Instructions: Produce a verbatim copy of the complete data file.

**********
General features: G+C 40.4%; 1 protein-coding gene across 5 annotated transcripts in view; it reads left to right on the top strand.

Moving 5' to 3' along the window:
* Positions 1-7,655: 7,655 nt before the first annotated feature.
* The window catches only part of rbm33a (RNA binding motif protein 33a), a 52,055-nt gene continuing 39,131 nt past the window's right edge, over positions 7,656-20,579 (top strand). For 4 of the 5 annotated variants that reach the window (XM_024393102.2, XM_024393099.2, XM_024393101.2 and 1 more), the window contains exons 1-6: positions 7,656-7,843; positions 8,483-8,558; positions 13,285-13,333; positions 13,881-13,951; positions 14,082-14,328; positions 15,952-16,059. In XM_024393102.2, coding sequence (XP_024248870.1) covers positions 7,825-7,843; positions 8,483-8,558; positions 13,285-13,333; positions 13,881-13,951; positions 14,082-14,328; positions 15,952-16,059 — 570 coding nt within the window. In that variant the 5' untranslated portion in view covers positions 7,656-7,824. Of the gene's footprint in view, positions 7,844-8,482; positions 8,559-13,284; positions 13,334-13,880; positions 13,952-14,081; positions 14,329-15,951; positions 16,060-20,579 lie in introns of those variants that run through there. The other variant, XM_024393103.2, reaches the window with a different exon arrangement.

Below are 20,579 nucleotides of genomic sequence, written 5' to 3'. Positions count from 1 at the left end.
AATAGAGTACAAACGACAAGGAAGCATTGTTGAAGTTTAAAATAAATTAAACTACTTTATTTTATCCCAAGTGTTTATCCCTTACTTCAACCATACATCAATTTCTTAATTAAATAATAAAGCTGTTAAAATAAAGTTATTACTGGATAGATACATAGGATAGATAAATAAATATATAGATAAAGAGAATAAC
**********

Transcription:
General features: G+C 40.4%; 1 protein-coding gene across 5 annotated transcripts in view; it reads left to right on the top strand.

Moving 5' to 3' along the window:
* Positions 1-7,655: 7,655 nt before the first annotated feature.
* The window catches only part of rbm33a (RNA binding motif protein 33a), a 52,055-nt gene continuing 39,131 nt past the window's right edge, over positions 7,656-20,579 (top strand). For 4 of the 5 annotated variants that reach the window (XM_024393102.2, XM_024393099.2, XM_024393101.2 and 1 more), the window contains exons 1-6: positions 7,656-7,843; positions 8,483-8,558; positions 13,285-13,333; positions 13,881-13,951; positions 14,082-14,328; positions 15,952-16,059. In XM_024393102.2, coding sequence (XP_024248870.1) covers positions 7,825-7,843; positions 8,483-8,558; positions 13,285-13,333; positions 13,881-13,951; positions 14,082-14,328; positions 15,952-16,059 — 570 coding nt within the window. In that variant the 5' untranslated portion in view covers positions 7,656-7,824. Of the gene's footprint in view, positions 7,844-8,482; positions 8,559-13,284; positions 13,334-13,880; positions 13,952-14,081; positions 14,329-15,951; positions 16,060-20,579 lie in introns of those variants that run through there. The other variant, XM_024393103.2, reaches the window with a different exon arrangement.

Below are 20,579 nucleotides of genomic sequence, written 5' to 3'. Positions count from 1 at the left end.
AATAGAGTACAAACGACAAGGAAGCATTGTTGAAGTTTAAAATAAATTAAACTACTTTATTTTATCCCAAGTGTTTATCCCTTACTTCAACCATACATCAATTTCTTAATTAAATAATAAAGCTGTTAAAATAAAGTTATTACTGGATAGATACATAGGATAGATAAATAAATATATAGATAAAGAGAATAAC